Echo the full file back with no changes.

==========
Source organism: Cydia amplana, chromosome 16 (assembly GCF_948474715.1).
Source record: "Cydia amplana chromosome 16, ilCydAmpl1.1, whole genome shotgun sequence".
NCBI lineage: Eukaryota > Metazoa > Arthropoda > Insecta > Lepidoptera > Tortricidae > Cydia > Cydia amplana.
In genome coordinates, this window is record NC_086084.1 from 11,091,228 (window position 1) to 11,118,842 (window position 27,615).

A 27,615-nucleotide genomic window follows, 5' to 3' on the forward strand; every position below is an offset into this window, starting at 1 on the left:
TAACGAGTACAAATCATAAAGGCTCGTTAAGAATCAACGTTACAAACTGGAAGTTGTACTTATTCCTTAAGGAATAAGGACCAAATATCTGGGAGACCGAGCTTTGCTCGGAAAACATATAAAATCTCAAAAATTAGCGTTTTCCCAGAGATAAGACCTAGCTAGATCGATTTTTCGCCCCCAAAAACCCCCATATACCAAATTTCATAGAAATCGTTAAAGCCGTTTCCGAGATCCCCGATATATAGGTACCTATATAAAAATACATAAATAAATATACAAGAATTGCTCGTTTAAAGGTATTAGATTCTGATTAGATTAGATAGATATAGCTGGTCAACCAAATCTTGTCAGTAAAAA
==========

Source organism: Cydia amplana, chromosome 16 (assembly GCF_948474715.1).
Source record: "Cydia amplana chromosome 16, ilCydAmpl1.1, whole genome shotgun sequence".
NCBI lineage: Eukaryota > Metazoa > Arthropoda > Insecta > Lepidoptera > Tortricidae > Cydia > Cydia amplana.
In genome coordinates, this window is record NC_086084.1 from 11,091,228 (window position 1) to 11,118,842 (window position 27,615).

A 27,615-nucleotide genomic window follows, 5' to 3' on the forward strand; every position below is an offset into this window, starting at 1 on the left:
TAACGAGTACAAATCATAAAGGCTCGTTAAGAATCAACGTTACAAACTGGAAGTTGTACTTATTCCTTAAGGAATAAGGACCAAATATCTGGGAGACCGAGCTTTGCTCGGAAAACATATAAAATCTCAAAAATTAGCGTTTTCCCAGAGATAAGACCTAGCTAGATCGATTTTTCGCCCCCAAAAACCCCCATATACCAAATTTCATAGAAATCGTTAAAGCCGTTTCCGAGATCCCCGATATATAGGTACCTATATAAAAATACATAAATAAATATACAAGAATTGCTCGTTTAAAGGTATTAGATTCTGATTAGATTAGATAGATATAGCTGGTCAACCAAATCTTGTCAGTAAAAA